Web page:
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Greek 12-wind rose, credited to Timosthenes Greek 12-wind rose.svg
Greek 12-wind rose, credited to Timosthenes

Timosthenes of Rhodes (Greek: Τιμοσθένης) (fl. 270 BCE) was a Greek navigator, geographer and admiral in Ptolemaic navy. He is credited with inventing the system of twelve winds that became known as the Greek 12-wind rose.


In the 280s–270s BCE, Timosthenes served as the admiral and chief pilot of the Ptolemaic navy of King Ptolemy II Philadelphus of Egypt. He wrote a periplus (a book of sailing directions) in ten books (now lost), and was much admired and cited by other geographers such as Eratosthenes and Strabo. [1] Indeed, Marcian of Heraclea went so far as to accuse Eratosthenes' Geographica of being nothing but the wholesale plagiarism of Timosthenes work. [2] Strabo says only that Eratosthenes preferred Timosthenes "above any other writer, though he often decides even against him." [3]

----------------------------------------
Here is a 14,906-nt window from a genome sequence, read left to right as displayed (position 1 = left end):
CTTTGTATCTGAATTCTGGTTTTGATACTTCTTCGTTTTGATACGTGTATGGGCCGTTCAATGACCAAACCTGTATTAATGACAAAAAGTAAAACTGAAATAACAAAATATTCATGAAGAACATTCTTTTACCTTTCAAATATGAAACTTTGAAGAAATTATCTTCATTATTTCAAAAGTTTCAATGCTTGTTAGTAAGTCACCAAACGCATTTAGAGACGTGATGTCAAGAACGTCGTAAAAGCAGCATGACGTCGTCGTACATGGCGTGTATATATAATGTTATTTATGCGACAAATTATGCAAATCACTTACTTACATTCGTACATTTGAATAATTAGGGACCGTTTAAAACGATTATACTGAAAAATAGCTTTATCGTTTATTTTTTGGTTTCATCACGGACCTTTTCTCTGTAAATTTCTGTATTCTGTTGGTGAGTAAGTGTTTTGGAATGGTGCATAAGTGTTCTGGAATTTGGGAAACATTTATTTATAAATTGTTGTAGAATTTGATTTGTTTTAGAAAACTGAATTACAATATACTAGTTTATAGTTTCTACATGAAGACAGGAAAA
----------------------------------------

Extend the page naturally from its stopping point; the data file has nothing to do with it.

According to the later Greek geographer Agathemerus (fl.250 CE), Timosthenes of Rhodes developed a system of twelve winds by adding four winds to the classical eight, introducing the complete 12-point Classical compass winds of Classical Antiquity. [4] Timosthenes was arguably the first of the Greek geographers to use the winds for geographic orientation, rather than merely as meteorological phenomena.

Strabo reports that Timosthenes wrote a "Pythian mood" (nomos) for a musical contest at the Pythian games at Delphi. Timosthenes's strain (melos), accompanied by flute and cithara, celebrated the contest between Apollo and the serpent Python. [5]

Mount Timosthenes in Antarctica is named after him.

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  1. e.g. Strabo (vol. II), Aczel (2001) Riddle of the Compass, New York: Harcourt, p.42-44
  2. E.H. Bunbury,(1879) A History of Ancient Geography among the Greeks and Romans: from the earliest ages till the fall of the Roman Empire. New York: Murray (p.588)
  3. Strabo (Bk. 2, c.1, s.40:p.139)
  4. Agathemerus Geographia, Lib.1, (Ch.2 p.178)
  5. Strabo (vol. II, Bk. 9.c.3.s9, p.120)